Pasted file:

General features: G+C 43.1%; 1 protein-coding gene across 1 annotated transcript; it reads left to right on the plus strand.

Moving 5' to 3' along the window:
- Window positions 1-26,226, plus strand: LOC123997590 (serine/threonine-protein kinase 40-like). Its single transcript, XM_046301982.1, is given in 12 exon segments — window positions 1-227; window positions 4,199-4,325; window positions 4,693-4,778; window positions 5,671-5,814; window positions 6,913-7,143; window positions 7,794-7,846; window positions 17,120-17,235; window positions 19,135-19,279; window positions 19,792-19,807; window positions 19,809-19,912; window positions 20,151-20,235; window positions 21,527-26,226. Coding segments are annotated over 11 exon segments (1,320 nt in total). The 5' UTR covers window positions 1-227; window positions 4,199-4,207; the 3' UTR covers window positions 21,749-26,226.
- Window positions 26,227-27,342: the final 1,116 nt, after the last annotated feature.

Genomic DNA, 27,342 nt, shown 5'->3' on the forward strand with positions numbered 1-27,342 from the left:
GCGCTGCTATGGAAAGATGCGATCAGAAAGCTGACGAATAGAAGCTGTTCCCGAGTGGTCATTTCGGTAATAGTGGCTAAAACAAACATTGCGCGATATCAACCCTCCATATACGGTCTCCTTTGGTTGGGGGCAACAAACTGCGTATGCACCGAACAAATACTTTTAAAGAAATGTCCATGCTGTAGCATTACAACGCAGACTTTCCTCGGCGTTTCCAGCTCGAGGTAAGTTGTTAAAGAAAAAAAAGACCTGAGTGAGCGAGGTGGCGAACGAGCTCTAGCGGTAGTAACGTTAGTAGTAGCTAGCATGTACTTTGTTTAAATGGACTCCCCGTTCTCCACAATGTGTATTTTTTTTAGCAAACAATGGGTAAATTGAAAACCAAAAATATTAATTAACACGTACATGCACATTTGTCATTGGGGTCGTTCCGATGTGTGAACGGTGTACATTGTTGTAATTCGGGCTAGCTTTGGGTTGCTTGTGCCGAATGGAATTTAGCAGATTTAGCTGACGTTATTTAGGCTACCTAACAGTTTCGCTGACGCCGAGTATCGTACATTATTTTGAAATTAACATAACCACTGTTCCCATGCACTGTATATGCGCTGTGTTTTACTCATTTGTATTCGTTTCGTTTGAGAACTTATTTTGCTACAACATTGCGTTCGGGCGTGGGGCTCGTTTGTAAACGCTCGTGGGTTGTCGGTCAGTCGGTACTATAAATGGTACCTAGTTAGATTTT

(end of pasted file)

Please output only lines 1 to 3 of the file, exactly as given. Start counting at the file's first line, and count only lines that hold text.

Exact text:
General features: G+C 43.1%; 1 protein-coding gene across 1 annotated transcript; it reads left to right on the plus strand.

Moving 5' to 3' along the window:
- Window positions 1-26,226, plus strand: LOC123997590 (serine/threonine-protein kinase 40-like). Its single transcript, XM_046301982.1, is given in 12 exon segments — window positions 1-227; window positions 4,199-4,325; window positions 4,693-4,778; window positions 5,671-5,814; window positions 6,913-7,143; window positions 7,794-7,846; window positions 17,120-17,235; window positions 19,135-19,279; window positions 19,792-19,807; window positions 19,809-19,912; window positions 20,151-20,235; window positions 21,527-26,226. Coding segments are annotated over 11 exon segments (1,320 nt in total). The 5' UTR covers window positions 1-227; window positions 4,199-4,207; the 3' UTR covers window positions 21,749-26,226.